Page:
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7 Nov 2002 : Column 677Wcontinued
Mrs. Calton: To ask the Secretary of State for Work and Pensions if he will review the arrangements for the granting and collection of Crisis Loans, with particular reference to accessibility in rural areas. 
Malcolm Wicks: We believe that the current arrangements are sufficiently flexible to support a good standard of delivery to customers, regardless of their location.
Mrs. Calton: To ask the Secretary of State for Work and Pensions (1) if he will ensure that regular statements are issued showing the outstanding balance on any budgeting loan; 
(3) if he will (a) increase the maximum possible budgeting loan and (b) review the treatment of outstanding loans. 
Malcolm Wicks: We have improved the standard of information given to applicants to explain Budgeting Loan decisions. In addition to the standard letter of
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notification, we now provide a calculation sheet which sets out, in clear stages, how the final decision has been reached.
The scheme already provides for anyone who finds the repayments terms offered unacceptable to opt for a lower size of loan and lower repayments. In addition, anyone who has difficulty maintaining repayments can ask for the repayment period to be extended so that weekly repayments are reduced to a more manageable level.
The #1000 limit on total debt to the Social Fund has been set to ensure access to a reasonable and manageable level of credit which recognises the possible needs of people on Income Support and income-based Jobseeker's Allowance. It means that debt owed to the Social Fund is kept to a manageable level. Keeping the limit at its present level means repayment deductions from benefit can be set at a reasonable level.
We continue to keep all elements of the Social Fund under review to see whether further improvements can be made to its operation and to ensure that the Fund supports our wider welfare reforms.
Mr. Dodds: To ask the Secretary of State for Northern Ireland, what the membership is of the Organised Crime Task Force in Northern Ireland.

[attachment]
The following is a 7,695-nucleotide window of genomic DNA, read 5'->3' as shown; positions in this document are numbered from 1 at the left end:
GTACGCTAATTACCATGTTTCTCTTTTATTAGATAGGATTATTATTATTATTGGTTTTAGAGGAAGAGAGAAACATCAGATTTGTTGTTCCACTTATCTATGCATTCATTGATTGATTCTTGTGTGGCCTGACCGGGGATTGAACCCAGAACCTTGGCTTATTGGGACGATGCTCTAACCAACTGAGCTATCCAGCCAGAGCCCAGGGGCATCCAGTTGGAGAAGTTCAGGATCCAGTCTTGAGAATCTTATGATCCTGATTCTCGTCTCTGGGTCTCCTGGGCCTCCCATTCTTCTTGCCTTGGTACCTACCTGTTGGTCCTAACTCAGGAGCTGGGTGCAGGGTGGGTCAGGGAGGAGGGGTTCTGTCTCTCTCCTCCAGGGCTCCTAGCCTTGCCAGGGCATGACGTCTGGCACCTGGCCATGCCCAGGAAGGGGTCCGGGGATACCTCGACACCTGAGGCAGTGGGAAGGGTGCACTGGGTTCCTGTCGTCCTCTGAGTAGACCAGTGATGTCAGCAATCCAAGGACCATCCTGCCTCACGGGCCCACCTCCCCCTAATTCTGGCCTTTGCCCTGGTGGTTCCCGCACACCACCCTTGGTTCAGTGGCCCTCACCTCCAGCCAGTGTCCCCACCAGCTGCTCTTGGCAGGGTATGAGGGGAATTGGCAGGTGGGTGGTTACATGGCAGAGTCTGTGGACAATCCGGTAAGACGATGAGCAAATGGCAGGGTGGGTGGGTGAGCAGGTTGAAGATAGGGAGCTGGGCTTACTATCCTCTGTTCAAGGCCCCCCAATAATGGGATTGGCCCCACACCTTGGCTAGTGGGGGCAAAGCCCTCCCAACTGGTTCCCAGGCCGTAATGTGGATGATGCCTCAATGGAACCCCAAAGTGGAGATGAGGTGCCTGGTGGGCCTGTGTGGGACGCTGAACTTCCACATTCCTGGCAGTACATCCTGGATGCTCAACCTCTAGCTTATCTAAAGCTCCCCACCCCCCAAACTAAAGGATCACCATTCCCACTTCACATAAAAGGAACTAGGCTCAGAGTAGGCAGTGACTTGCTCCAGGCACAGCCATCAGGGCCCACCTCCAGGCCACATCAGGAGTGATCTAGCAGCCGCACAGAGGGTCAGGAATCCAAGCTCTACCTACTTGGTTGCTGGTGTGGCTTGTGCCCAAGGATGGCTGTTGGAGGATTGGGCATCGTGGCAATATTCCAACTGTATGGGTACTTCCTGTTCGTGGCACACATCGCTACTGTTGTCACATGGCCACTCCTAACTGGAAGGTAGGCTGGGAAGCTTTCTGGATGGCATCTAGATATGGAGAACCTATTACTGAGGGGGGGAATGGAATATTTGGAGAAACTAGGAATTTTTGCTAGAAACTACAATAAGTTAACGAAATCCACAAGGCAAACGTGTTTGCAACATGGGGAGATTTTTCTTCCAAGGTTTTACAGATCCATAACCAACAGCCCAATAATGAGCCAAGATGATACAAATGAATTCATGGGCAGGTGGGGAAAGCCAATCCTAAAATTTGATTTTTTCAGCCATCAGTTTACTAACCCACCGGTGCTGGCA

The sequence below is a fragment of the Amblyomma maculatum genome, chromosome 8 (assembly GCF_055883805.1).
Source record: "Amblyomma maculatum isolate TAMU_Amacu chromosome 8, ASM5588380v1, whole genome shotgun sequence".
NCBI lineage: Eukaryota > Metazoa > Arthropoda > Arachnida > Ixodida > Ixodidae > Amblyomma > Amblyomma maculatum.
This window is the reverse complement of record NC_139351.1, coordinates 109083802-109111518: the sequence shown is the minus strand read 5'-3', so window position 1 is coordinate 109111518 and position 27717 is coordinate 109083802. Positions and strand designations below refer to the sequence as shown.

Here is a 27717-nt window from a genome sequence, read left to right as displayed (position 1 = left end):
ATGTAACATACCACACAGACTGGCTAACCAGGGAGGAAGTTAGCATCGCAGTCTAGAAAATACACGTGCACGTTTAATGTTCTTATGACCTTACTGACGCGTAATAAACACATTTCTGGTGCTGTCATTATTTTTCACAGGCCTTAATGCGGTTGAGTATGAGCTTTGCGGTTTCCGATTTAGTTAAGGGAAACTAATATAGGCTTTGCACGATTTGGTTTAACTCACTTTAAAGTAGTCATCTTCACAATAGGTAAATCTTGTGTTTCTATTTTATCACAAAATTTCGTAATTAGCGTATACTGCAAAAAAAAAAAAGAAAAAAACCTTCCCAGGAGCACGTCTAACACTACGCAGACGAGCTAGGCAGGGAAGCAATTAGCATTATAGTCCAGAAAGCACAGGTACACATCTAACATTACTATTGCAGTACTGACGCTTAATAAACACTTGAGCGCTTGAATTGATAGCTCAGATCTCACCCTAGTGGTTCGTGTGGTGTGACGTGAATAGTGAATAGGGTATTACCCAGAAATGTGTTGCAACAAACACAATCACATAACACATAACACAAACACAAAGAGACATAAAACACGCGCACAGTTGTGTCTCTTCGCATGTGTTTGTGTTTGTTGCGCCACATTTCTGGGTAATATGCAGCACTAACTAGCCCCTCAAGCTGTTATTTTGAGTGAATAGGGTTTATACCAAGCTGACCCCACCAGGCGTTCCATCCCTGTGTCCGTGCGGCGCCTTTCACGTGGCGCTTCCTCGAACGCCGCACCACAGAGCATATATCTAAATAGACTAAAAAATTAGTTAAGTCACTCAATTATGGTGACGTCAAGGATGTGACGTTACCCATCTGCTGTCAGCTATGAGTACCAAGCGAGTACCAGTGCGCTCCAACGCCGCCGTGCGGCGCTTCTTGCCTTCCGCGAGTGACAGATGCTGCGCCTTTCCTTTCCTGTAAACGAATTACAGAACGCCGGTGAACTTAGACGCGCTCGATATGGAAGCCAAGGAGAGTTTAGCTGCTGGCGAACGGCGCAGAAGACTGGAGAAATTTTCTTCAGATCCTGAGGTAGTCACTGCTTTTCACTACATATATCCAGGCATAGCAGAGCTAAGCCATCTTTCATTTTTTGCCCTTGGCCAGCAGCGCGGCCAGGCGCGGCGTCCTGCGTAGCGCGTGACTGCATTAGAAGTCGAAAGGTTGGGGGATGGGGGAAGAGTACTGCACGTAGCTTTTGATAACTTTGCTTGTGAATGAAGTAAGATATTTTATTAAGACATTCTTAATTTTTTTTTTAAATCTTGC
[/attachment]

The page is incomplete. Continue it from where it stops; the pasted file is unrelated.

Jane Kennedy: The Organised Crime Task Force (OCTF), which I chair, is a Government led multi-agency initiative to tackle organised crime. It is made up of the Northern Ireland Office, Police Service of Northern Ireland, Her Majesty's Customs & Excise, National Criminal Intelligence Service, Home Office and the Inland Revenue. The Task Force is supported by a number of sub groups and expert groups comprising of other Government departments and agencies with a role to play in tackling organised crime including the Health and Safety Executive, Trading Standards Services and the Environment and Heritage Service
Mr. Dodds: To ask the Secretary of State for Northern Ireland, what funds have been allocated specifically for tackling organised crime in Northern Ireland. 
Jane Kennedy: It is for the law enforcement agencies to decide what resources should be allocated to tackling organised crime effectively in order to deliver their operational strategies.
The Organised Crime Task Force seeks to bring the Agencies together in a way that respects their independence and autonomy and allows them to share information and agree priorities. This enables the agencies to agree shared priorities at a senior level and to commit resources and assistance to each other.
Mr. Dodds: To ask the Secretary of State for Northern Ireland, what the terms and conditions are of the appointment of Professor Ronald Goldstock as an adviser to the Secretary of State on organised crime; and what his remuneration is. 
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Jane Kennedy: The Secretary of State appointed Professor Goldstock, ex-director of the New York State Organised Crime Task Force, in March 2002 to act as an independent expert and to provide an international perspective on the problem of organised crime in Northern Ireland.
He has been asked to report to the Secretary of State, with recommendations for tackling the problem and, in particular, to formulate proposals for securing cross-community support for action, drawing on international experience.
His remuneration is 1,000US dollars per diem.
Mrs. Iris Robinson: To ask the Secretary of State for Northern Ireland, Pursuant to the answer of the Minister of State on 28 October, Official Report, column 513W, on the 11-plus, on what evidence he bases the Government's view on the ending of academic selection and the extent of opposition to this proposal.